Mediation Resolution
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Flexport and Western Global Airlines (WGA) have agreed to put their dispute before a private mediator next week.  

The two companies have been rowing in court since July, following Flexport’s decision to switch aircraft provider from WGA to Atlas Air. 

Following a flurry of angry letters to the Southern District of New York Court, last month WGA issued what appears to be a final submission. 

“The parties have reached agreement to mediate their dispute in San Francisco on December 12, 2019, before a private mediator,” wrote WGA’s lawyer. 

Flexport had been attempting to switch the case to the court’s “excellent” alternative dispute resolution programme.  

“The undersigned has had very positive experiences with this program that provides litigants the opportunity to resolve or narrow disputes in the courthouse. The programme has no cost and the gravitas and seriousness associated with both the courthouse and the Judges place the parties to any settlement conference in an environment of seriousness that often results in resolution of litigation. 

“But unfortunately, WGA would not consent.” 

WGA argued that the arbitrator “already has directed the matter to mediation”.  

But now the agreement to appoint a private mediator suggests the two companies are keen to end the case quickly, in a cost-effective manner.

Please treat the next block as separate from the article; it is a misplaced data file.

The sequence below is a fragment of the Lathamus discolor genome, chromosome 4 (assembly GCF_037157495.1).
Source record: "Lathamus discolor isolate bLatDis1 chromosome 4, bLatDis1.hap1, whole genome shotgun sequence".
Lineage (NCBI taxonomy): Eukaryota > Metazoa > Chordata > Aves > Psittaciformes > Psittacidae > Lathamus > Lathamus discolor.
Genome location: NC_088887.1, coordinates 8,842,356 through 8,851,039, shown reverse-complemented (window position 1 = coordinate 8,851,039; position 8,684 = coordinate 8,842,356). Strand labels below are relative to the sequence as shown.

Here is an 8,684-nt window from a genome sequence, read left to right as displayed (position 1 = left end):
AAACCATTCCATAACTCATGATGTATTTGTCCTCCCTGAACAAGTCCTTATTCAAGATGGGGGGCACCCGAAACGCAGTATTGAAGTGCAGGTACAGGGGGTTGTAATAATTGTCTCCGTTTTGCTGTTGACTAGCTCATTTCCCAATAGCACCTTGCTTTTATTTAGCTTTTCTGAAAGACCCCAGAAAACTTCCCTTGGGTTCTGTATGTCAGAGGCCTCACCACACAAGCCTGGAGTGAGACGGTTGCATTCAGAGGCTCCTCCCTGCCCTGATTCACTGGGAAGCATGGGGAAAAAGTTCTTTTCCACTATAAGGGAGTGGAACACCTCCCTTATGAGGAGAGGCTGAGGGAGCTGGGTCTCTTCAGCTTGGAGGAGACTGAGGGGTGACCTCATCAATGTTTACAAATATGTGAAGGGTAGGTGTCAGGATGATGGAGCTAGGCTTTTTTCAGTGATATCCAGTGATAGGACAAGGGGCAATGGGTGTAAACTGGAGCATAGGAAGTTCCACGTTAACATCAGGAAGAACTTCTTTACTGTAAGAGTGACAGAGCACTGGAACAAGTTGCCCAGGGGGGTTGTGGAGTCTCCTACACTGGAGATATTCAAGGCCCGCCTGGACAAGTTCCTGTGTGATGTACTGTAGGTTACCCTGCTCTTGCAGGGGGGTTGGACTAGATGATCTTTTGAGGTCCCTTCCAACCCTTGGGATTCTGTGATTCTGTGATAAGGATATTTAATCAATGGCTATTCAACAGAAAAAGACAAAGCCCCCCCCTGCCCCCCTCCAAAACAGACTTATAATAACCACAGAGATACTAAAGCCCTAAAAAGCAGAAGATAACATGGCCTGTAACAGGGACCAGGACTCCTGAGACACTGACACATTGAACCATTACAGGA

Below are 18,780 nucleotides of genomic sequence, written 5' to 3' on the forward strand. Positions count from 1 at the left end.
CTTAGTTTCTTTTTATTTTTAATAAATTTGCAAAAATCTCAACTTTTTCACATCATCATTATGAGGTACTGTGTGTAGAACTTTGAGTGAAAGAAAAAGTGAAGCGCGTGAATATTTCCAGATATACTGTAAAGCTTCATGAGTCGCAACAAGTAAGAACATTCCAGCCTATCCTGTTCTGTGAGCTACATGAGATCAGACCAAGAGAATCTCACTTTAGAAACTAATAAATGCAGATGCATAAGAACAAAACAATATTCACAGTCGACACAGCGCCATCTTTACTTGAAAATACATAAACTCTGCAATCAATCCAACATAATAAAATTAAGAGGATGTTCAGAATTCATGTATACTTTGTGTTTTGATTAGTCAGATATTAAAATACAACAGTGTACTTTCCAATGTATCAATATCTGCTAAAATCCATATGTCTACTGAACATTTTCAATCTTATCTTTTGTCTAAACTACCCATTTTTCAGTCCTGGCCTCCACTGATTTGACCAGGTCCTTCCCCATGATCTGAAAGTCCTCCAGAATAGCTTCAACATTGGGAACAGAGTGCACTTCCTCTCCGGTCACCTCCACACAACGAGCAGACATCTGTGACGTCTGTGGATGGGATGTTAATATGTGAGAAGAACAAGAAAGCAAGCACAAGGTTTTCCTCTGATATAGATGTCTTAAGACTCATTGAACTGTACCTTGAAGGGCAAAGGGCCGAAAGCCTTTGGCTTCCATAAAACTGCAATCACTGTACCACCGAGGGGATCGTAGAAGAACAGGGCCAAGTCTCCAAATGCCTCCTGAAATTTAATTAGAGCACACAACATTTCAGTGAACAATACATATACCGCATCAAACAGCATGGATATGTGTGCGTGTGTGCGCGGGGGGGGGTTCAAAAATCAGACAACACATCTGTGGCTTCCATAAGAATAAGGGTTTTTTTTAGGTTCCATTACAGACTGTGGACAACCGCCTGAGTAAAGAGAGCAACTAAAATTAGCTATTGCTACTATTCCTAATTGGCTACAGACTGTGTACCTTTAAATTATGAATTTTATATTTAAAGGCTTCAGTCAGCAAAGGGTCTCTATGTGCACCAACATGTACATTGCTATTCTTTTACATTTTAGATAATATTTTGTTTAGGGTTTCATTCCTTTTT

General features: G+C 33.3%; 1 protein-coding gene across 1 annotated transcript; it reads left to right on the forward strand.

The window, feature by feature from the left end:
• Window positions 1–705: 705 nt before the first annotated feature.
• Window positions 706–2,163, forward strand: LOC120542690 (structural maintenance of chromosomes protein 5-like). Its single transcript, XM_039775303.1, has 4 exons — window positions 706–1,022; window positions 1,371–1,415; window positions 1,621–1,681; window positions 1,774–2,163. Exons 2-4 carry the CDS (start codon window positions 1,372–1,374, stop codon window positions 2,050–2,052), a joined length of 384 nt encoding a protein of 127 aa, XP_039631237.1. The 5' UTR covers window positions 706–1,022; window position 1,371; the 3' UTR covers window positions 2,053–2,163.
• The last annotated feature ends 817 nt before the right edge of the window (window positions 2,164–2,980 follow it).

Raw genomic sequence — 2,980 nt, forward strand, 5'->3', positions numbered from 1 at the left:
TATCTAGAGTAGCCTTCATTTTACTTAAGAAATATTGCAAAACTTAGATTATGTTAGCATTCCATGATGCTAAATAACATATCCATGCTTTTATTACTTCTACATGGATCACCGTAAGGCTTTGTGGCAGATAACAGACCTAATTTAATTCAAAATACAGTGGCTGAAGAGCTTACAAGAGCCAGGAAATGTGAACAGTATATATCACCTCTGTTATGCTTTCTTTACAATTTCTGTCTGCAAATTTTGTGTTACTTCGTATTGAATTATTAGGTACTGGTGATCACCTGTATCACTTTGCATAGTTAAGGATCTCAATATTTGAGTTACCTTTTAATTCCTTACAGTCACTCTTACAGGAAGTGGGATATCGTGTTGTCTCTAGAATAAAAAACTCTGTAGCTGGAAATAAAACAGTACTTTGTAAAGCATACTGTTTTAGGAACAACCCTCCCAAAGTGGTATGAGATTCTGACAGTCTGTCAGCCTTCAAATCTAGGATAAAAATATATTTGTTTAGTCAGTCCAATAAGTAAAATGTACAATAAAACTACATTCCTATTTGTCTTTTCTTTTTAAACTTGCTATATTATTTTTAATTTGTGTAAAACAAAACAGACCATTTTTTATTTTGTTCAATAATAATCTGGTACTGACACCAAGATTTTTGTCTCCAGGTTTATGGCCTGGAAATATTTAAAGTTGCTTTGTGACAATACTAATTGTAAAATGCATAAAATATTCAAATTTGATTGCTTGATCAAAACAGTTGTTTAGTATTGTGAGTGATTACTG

The case centres on Flexport’s contract with WGA to provide a 747-400 freighter in January 2018 for rotations between Hong Kong and Los Angeles from April 2018 through to March 31 2021.  

Flexport claimed in a court filing that, “from the outset … the 747-400 suffered from numerous mechanical and other service failures … [as a] result of the failure by WGA to properly maintain and/or operate the aircraft”.  

The forwarder claimed the aircraft became “inoperative” and was sent for repairs, which took more than three months.   

WGA offered Flexport an MD-11F, which the forwarder claimed “was far inferior to the 747-400, which Flexport contracted to utilise, and not fit for the commercial purposes which Flexport needed for its business”. 

WGA, however, claimed Flexport had breached its contract after it received a “better offer” from Atlas Air, at a point when the market was weaker than it had been when Flexport signed its WGA contract. It claimed that the aircraft had a scheduled heavy maintenance check, which had been planned, communicated – and agreed – with Flexport before the contract was signed.

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